The Response of the Romans 14 Christian
Some believers are ardent, that if giving is left up to each believer (and deep down, they don’t believe that it is), then 10% (of gross earnings or net earnings or whatever figure they are working with) is a “reasonable” measurement of what is appropriate giving. They argue or imply that giving anything less than 10% is an indication of selfishness and greed. But they say little or nothing at all about giving “more” than 10%.
Thoughts for the Slaves-of-God
As we discussed in the tab on Moral Behavior, some believers need “Do’s and Don’ts.” They are “weak” Christians, as Paul describes in Romans 14. Just because someone is old, is a pastor, or has been a “Christian” for many years, doesn’t mean that they are not “weak” Christians on this issue, as Paul describes in Romans 14. In spite of learning and experience, many do not understand and apply Biblical principles, instead they follow rules, and if there is no rule, they will make one up. Okay 10% is good for them. On disputable matters, we give “weak” Christians whatever is good for them.
We, however, are fully convinced that God will honor any giving that we give that is not reluctant or under compulsion, but what comes from a cheerful heart. The Lord also calls us to sacrificial giving. The issue is not the percent of our giving, but what it “costs” us to give. If it costs us nothing, then we gave nothing. By way of example, the widow gave two mites, but is was all that she had, and she was commended for it. Luke 21:1-4. In contrast, Jesus pointed out that the rich men gave far more to the Levites at the Temple, but the rich men gave out of their excess, and so their giving cost them little, and accordingly, their giving was not commended.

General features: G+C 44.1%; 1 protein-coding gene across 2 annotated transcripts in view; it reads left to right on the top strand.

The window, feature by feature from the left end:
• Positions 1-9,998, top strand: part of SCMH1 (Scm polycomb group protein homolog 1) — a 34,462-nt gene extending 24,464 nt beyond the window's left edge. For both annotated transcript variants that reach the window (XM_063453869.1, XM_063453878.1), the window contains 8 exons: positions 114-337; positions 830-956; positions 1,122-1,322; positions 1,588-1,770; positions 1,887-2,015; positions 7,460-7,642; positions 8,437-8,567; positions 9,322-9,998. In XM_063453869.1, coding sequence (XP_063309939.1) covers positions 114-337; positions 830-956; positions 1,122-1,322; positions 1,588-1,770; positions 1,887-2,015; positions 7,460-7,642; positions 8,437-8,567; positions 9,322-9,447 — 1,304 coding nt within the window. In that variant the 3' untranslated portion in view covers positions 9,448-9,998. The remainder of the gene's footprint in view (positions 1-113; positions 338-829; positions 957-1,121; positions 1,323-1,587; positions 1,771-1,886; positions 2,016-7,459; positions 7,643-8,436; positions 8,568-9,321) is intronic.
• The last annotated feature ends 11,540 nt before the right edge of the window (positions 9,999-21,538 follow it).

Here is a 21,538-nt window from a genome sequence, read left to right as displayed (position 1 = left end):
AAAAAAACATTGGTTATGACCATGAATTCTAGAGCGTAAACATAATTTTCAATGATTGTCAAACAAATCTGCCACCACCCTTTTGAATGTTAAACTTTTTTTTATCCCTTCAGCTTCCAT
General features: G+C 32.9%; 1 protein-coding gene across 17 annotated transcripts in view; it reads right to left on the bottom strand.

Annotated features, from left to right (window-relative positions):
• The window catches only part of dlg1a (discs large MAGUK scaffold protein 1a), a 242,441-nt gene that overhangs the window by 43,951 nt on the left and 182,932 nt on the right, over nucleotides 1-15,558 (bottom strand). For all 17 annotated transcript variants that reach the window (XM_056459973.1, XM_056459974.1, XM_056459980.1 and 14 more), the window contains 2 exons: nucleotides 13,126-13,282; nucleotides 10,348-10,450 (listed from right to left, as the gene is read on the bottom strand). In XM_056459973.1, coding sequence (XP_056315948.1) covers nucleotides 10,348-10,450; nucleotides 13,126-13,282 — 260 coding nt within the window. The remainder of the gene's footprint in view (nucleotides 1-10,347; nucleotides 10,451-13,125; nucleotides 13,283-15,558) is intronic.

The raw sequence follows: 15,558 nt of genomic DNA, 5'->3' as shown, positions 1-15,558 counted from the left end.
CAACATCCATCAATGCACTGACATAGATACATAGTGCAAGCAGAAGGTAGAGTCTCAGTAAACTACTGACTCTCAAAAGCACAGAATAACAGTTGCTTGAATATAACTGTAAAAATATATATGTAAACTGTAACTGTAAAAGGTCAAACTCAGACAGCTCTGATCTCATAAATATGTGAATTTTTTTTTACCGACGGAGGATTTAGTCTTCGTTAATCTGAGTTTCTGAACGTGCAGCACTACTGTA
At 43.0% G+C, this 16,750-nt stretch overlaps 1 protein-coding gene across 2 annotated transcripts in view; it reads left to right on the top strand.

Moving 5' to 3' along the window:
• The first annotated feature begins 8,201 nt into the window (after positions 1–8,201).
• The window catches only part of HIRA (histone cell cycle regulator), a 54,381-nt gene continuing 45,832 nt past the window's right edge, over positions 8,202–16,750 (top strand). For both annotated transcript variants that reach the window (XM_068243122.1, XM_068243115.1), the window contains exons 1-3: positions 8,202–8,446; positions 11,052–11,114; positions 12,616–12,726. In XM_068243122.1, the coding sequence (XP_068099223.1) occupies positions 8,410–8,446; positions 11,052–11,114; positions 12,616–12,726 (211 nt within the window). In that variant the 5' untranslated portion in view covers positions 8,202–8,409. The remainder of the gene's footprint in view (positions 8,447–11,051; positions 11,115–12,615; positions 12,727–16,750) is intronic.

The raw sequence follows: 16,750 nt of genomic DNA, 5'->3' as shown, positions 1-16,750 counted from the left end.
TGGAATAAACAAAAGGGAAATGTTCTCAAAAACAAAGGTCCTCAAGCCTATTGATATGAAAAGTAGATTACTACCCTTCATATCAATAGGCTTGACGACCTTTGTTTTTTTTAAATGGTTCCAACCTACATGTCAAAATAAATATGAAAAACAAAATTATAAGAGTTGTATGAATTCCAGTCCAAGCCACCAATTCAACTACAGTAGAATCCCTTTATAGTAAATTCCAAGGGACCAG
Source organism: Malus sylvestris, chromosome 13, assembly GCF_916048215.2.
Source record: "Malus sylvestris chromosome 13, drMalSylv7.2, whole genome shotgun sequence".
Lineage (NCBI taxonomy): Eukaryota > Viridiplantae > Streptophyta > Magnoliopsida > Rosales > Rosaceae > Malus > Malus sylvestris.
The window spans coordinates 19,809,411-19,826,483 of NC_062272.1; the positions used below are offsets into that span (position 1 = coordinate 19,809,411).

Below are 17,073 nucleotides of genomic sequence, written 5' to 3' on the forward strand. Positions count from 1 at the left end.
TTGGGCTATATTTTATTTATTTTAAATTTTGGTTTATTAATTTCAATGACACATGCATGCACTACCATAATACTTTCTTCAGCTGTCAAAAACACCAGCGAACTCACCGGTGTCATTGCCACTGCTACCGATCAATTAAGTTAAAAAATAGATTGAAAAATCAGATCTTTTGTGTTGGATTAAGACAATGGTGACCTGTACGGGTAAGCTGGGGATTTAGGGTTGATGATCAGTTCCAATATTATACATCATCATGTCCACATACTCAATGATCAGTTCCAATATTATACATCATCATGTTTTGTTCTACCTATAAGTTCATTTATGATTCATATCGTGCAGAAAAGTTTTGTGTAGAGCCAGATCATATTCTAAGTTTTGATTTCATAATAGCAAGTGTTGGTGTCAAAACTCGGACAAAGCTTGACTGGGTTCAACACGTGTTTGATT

Strive to be a strong Christian when it comes to supporting your local church, missionaries, and mission opportunities, and do not look down on the weak brothers and sisters who are stuck on 10% (of something).